Monday, January 14, 2008

Focusing on the 21-year olds

This quote has been driving me batty all day, from a Globe story Rob Weisman wrote about MIT’s MBA field trips out to Silicon Valley:

    “Yes, I wish we could have more anchor companies," said Joyce Plotkin, president of the Massachusetts Technology Leadership Council, a trade group for software and other tech businesses. "I think our culture does not value entrepreneurs the way the West Coast does. Historically, most of our companies are in the business-to-business market, and that's a tougher sell. To someone who's 21 years old, it looks more exciting to work at consumer- oriented companies."

I don’t think that Plotkin really believes that the culture here somehow values entrepreneurs less than the West Coast does. Yes, you do get a higher voltage of entrepreneurial energy on the West Coast, and successful entrepreneurs are deified out there… but I believe entrepreneurs are valued here.

Rather, the part of the quote that is bugging me is about the hypothetical 21-year old.

We do have a lot of 21-year olds graduating from college every June, and we don’t do a good enough job of plugging them into the regional innovation economy.

It’s not because we don’t have consumer-oriented companies (many of them start-ups) to work for. What about Harmonix, creator of “Guitar Hero,” or Bose, or iRobot, or Conduit Labs, or Nuance, one of the leaders of the speech recognition industry?

The problem is that we – and I include Plotkin’s group, the Mass. Technology Leadership Council, in this – don’t offer enough opportunities for:

    1. Colleges students to schmooze with local entrepreneurs and VCs, and visit tech and biotech company’s local HQs.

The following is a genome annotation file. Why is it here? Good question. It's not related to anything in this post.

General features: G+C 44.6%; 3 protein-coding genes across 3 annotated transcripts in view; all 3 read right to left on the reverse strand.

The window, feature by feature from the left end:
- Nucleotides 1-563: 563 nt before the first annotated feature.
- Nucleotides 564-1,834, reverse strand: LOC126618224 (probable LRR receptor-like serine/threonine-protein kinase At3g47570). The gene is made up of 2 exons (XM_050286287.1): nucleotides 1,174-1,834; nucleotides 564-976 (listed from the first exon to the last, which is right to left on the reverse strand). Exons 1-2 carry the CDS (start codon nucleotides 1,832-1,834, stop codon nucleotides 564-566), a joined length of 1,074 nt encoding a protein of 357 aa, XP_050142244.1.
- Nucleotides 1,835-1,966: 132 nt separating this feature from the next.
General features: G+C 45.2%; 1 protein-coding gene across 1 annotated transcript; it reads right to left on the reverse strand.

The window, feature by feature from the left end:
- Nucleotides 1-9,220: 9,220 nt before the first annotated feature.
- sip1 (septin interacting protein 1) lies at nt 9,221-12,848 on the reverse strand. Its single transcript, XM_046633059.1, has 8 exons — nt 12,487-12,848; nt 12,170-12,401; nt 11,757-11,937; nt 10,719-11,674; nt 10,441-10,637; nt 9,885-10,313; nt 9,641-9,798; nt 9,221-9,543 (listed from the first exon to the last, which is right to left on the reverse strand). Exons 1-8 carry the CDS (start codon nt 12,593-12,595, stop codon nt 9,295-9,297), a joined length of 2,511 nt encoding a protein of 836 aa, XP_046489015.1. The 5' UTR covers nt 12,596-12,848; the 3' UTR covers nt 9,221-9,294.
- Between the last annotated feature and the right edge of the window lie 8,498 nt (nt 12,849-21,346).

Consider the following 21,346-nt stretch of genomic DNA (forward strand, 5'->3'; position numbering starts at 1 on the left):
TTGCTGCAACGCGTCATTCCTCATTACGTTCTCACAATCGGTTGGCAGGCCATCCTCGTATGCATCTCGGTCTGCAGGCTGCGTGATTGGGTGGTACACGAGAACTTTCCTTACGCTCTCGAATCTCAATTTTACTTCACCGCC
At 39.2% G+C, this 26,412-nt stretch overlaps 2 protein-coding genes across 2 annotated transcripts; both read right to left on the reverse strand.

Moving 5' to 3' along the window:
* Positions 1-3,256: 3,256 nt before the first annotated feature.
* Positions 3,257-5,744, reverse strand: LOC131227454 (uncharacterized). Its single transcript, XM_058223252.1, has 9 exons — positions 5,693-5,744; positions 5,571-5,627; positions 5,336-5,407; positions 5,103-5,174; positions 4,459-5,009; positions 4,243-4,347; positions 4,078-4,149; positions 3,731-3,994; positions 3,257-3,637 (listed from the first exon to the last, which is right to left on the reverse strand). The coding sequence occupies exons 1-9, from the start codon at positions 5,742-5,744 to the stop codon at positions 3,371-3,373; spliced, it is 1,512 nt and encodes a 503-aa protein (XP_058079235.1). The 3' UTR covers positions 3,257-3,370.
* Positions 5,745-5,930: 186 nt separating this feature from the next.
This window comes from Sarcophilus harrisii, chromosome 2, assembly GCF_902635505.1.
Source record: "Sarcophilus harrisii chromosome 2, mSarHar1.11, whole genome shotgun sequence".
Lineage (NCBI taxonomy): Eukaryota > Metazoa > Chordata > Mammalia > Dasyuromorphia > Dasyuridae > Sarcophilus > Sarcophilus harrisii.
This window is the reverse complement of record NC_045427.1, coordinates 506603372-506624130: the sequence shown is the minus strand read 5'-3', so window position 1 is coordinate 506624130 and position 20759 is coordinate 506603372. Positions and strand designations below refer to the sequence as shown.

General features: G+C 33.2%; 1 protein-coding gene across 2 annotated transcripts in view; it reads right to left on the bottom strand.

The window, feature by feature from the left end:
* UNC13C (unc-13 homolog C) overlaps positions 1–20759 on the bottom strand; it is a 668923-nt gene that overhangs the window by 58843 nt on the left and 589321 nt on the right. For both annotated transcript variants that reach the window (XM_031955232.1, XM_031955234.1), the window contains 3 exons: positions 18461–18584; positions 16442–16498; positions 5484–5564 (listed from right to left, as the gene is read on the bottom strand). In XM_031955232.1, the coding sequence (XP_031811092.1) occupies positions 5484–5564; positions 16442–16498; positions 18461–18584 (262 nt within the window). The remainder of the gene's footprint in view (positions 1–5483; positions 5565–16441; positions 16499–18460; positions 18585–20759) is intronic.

2. Smaller tech companies to engage in on-campus recruiting.

In the same way that Valley companies like VMWare and Google welcome visiting MIT MBA students, are our hometown biggies, from EMC to Genzyme to Akamai, opening the doors to grad students and undergrads from local universities?

I've been saying it a lot at events - and I'll say it here for the record - "culture," another term Plotkin uses, is nothing but the way a group of individuals acts. If we want to change the culture here, and make it totally clear to recent grads that there are some pretty interesting opportunities in town for them, that's easy to do...

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Blogger Nabeel said...

For the record, we actively welcome, give advice to, and/or recruit smart 21-year old hackers any chance we get over here at Conduit Labs. :)

January 15, 2008 12:48 AM  
Blogger Mark said...

Tech companies here (just as everywhere) see the value of bright, entrepreneurial engineers from schools like MIT. To say that the culture values them is different than to say that each company values them.

You point out two good areas of opportunity for building the overall culture. From the perspective of a small, early-stage software startup, there are two additional kinds of opportunities we'd add to your list:

3. Better systems (e.g. university or regional web apps) to match student interests with company needs.

4. Collaborative events (not just schmoozing, but more like DevHouse) where students and members of local tech companies can kick around ideas and identify common areas of interest.

Thanks for posting on the subject - hope we see more on this.

Mark Soper, Alluvial Labs

January 17, 2008 9:31 AM  
Anonymous Anonymous said...

I'm pretty far removed from the matter, with the exception of having a few friends who did graduate and start working in the Boston tech industry. Between job listings and the relationships they had with alumni, they all managed to do pretty well at landing such a position. With firms that small you wonder if they can really engage in some kind of mass recruiting effort just to hire 2 or 3 people who are going to be proactively looking anyway.

January 29, 2008 11:58 AM  

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